I finally get to write a race report. Yeah!
The Sunapee Triathlon was a great day. I loved seeing all the tribikes on bike racks as I drove north to Newbury. It felt like race season was back on!
I arrived at Sunapee State Park way too early. I was worried about missing a shuttle but it ended up being walkable from the parking area to the transition. I didn’t have to use a shuttle at all since I was so early. I walked around the beach and decided to stretch and get ready early in transition. And I’m glad I did because as I was sitting next to my bike a high school friend, Kristin said hi. I couldn’t believe it. It seriously has been 30 years since we saw each other. Even with a mask I recognized her immediately. I loved hearing about what she has been doing since high school. She has done a bunch of ½ Ironman distance triathlons and was as excited as me to race.
Our conversation was cut short as the time to leave transition arrived. I walked down to the beach and put on my wetsuit and waited for the swim lineup.
There was time for a practice swim and that water was cold. It felt better after sitting in it and then time to go.
Athletes entered the water every five seconds.
The first 500 yards I felt so slow. I sighted okay and seemed to warm up after about 15 minutes. After the first turn buoy the water was choppy and I was extra cautious about breathing in with my mouth wide open – I’ve done that before and inhaled water – bad!
Finally I could see the exit and still felt slow. I need to work on my open water swimming technique for next year.
On to the bike!
I feel like I pushed it the entire time. The uphills were tough and the downhill were scary fast. It was the first race for my Cervelo and it didn’t let me down.
It was cold, in the 40s for sure, but I wore my NorthFace windbreaker that has saved me on hikes in the 4,000 footers and one cold trail race at Jay Peak.
I initially thought I’d have to wear tights over my tri shorts for the bike, but I opted out, and no extra hat under my helmet; and these were good choices because I felt pretty good. With the temperature in the 40s on the bike, the one casualty ended up being my feet. Once I was off the bike I realized that my feet were frozen. When I put my shoes on in transition I knew something didn’t feel quite right.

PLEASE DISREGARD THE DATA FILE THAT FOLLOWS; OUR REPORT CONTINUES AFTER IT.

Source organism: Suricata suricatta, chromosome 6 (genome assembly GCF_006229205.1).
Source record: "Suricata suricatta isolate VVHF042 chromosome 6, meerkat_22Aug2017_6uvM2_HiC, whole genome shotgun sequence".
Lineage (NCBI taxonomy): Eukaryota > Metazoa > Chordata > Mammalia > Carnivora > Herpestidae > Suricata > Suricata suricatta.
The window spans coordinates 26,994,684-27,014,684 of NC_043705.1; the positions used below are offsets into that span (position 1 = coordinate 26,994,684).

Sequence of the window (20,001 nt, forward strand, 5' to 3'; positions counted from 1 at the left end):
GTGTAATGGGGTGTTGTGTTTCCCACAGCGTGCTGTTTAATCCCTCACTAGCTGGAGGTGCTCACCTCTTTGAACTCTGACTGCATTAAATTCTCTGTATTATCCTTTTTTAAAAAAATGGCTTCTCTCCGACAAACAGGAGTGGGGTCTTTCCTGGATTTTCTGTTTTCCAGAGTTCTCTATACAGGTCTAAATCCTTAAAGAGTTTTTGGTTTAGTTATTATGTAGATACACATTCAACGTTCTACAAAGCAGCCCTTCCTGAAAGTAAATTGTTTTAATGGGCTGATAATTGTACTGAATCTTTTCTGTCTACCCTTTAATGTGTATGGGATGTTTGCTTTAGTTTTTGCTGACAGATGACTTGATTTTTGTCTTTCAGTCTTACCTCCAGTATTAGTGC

I started running and it felt like there were rocks in my shoes.
I knew that feeling too well from other triathlons so it just took time for my feet to warm up and then they were fine.
I felt good on the run. I had a good stride then I looked at my watch and I was running 10 minute miles -booo!
But then at times I looked down and I was running 8:45 minute miles. It was a mix of hills and feeling good. I just looked my times on Strava and the last mile was 8:35 – hells ya!
I miss racing so much despite hating the day before a race when I am nervous and race morning that seems to last longer than the race itself. Looking ahead I think 2021 is going to make up for the bust 2020 was for racing.
I haven’t raced an Olympic Distance Triathlon in years and this distance is so fun!
1.5km swim, 36km bike, 5.1 mile run. Just under three hours. Yes!
While I love going long, short is a great challenge to push it the entire time. Well, I didn’t push it on the swim but it was a good lesson that I really need work on swim speed. When you go long, swim training is more about being efficient since it’s a long day. On shorter distances you really need speed on all three.
Now it’s time to focus on finishing 21 peaks in 7 weeks. I’ve mapped it all out and made plans for every weekend. The Finish the 4,000 footers in my 49th year plan will be the next post.
Thanks Millennium Racing for a great race. I will see you next year!